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August 22, 2019

WWDC 2019 Keynote Recap: This is Only the Beginning

One thing is for sure. Apple is working on something big. We’re not even exactly sure how big just yet.

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September 25, 2017

Blast Off to Planet SRAM

Bottle Rocket is best known for designing and developing mission-critical mobile experiences for some of the world’s most discriminating brands. But for one very special cause, we went back to our roots in mobile gaming to launch a game that is something very special. Now available from Bottle Rocket and the Make-A-Wish Foundation: Planet SRAM, a single-player shooter that pits players against waves of out-of-this-world creatures like giant tree monsters that shoot snakes from their heads.

Those tree monsters and snakes? We didn’t come up with those. Planet SRAM comes from the mind of 11-year-old Hunter Allis, who met Bottle Rocket through Make-A-Wish. Reflecting on Planet SRAM’s development, Bottle Rocket Founder and CEO Calvin Carter said, “This journey allowed us to do even more of what we love and share our craft with someone that loves it just as much as we do. We are honored and humbled to have had this opportunity to serve a wonderful and deserving family, as well as a truly impactful organization.”

Download Planet SRAM now on iOS for an exciting and action-packed look into the super creative mind of a boy with passion and a whole lot of heart.

July 10, 2017

Engineering Jedi: iOS Breakpoint Secret Sauce for Better Debugging

As most iOS developers are aware, breakpoints are an essential tool to debugging apps. In Xcode, setting a breakpoint is as easy as clicking on the line number that you want to pause app execution on. When execution is paused, you can view the state of any variables in scope, issue commands to the debugger, and even step through your code line-by-line to watch the execution flow unfold before your eyes.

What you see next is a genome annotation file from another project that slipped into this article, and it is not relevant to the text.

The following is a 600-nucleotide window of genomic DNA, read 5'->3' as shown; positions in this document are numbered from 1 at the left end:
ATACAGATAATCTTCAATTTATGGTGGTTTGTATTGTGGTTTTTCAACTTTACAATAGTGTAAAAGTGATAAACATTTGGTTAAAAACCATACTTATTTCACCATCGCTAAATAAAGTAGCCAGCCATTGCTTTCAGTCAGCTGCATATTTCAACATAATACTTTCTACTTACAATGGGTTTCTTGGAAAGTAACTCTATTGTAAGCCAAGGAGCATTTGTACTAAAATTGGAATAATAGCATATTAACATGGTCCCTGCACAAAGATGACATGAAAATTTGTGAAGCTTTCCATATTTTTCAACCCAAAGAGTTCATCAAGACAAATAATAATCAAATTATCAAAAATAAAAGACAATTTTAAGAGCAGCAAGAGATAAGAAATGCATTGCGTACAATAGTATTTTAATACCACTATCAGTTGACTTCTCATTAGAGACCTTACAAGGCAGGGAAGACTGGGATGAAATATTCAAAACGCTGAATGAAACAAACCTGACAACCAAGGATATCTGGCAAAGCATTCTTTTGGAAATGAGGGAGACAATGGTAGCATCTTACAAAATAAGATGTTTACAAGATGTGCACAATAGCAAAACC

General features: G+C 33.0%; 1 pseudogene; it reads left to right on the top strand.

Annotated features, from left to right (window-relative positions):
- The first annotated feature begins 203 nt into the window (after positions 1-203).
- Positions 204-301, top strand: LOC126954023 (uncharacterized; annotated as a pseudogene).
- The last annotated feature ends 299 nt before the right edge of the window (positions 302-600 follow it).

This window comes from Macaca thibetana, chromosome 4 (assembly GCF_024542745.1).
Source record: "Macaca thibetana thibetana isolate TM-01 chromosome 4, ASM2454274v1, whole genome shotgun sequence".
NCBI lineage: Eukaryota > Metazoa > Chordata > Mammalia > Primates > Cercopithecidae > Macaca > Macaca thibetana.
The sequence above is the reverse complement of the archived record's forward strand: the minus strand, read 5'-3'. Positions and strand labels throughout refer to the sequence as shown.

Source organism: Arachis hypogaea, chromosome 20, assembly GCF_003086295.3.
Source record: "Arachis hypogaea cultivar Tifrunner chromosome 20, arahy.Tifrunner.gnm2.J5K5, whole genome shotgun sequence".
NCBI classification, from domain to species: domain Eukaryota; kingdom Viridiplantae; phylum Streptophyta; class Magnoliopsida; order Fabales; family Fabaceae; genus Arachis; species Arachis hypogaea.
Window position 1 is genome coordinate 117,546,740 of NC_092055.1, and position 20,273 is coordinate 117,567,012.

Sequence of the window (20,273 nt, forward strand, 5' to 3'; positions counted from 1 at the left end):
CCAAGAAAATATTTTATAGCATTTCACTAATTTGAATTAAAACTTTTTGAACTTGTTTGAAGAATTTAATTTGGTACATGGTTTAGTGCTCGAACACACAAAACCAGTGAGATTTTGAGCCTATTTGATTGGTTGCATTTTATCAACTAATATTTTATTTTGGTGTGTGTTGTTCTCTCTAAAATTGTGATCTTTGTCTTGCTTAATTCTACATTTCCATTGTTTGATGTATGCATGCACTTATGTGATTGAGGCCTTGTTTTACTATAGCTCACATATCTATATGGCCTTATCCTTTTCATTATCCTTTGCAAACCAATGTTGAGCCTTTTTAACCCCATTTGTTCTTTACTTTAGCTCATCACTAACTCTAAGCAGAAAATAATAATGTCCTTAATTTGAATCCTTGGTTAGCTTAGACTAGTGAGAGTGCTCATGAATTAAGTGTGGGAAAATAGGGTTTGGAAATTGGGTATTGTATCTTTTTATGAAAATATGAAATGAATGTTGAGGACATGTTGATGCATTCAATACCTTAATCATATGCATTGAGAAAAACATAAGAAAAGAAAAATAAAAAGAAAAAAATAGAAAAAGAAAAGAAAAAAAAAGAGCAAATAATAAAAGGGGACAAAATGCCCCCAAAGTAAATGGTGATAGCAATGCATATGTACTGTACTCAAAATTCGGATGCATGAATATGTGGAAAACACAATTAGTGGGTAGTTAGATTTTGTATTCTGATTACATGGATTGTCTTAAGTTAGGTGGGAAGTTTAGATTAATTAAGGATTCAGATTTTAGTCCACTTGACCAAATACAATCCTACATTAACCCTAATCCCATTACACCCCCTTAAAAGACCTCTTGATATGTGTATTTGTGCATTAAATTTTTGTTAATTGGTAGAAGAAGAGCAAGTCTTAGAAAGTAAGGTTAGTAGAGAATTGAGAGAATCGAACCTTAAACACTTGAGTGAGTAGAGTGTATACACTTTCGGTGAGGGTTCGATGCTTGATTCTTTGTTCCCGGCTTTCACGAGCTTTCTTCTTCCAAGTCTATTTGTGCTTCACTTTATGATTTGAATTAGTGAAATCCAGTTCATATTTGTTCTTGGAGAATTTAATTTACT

gif of setting up a point break in xcode

To make your debugging experience with breakpoints even better, we’ll cover the 5 breakpoints that every iOS developer should enable. If you’re a seasoned iOS developer, you may already know about some of these. If you’re new to iOS development, don’t worry, we’ll start with a quick overview of how to setup and use breakpoints.

The Breakpoint Navigator

Managing breakpoints in Xcode is super simple. Enter the Breakpoint Navigator, which lives in the Navigator Panel on the left side of Xcode. Here, you will see all the breakpoints currently set in your project. Click on the name of the method to jump right to that line of code or click on the blue breakpoint icon to enable/disable the breakpoint. Removing a breakpoint is as easy as dragging it outside of the panel.

screenshot of breakpoint navigator UI

Symbolic Breakpoints

While it’s very useful to set breakpoints on specific lines of code, it can also be helpful to have some breakpoints function globally. Symbolic breakpoints are breakpoints that will trigger on certain conditions, like any time a certain method is called on a class. Adding a symbolic breakpoint is achieved by clicking the "+" icon at the lower left of the Breakpoint Navigator and selecting “Symbolic Breakpoint”.

selecting symbolic breakpoint in breakpoint navigator

The Top 5 Xcode Breakpoints

Here we are, the secret sauce! Use the "+" button at the bottom left of the Breakpoint Navigator to add the following breakpoints:

All Objective-C Exceptions

This breakpoint catches exceptions thrown by Objective-C code. Due to the current transition to Swift, this breakpoint isn’t as useful as it once was, but it can still be handy if your app contains any Objective-C code or uses third-party libraries that are written in Objective-C.

Turn it on:

  1. Add an "Exception Breakpoint"
  2. Change the "Exception" value from "All" to "Objective-C"
  3. Click "Add Action" to add a "Debugger Command" action
  4. Type in "po $arg1" for the command. This will automatically print the relevant error to the console when you encounter an exception
adding in all breakpoint exceptions

-[UIApplication main]

This puts a breakpoint at the entry point to your application’s launch. We’ll be using the "Debugger Command" action again to have our debugger import UIKit, which will make the debugger much more aware of properties and methods on things like UIView. This will make it easier to interact with and print properties on these types of classes when you’re debugging.

Turn it on:

  1. Add a "Symbolic Breakpoint"
  2. Type in "-[UIApplication main]" for the Symbol
  3. Add a "Debugger Command" action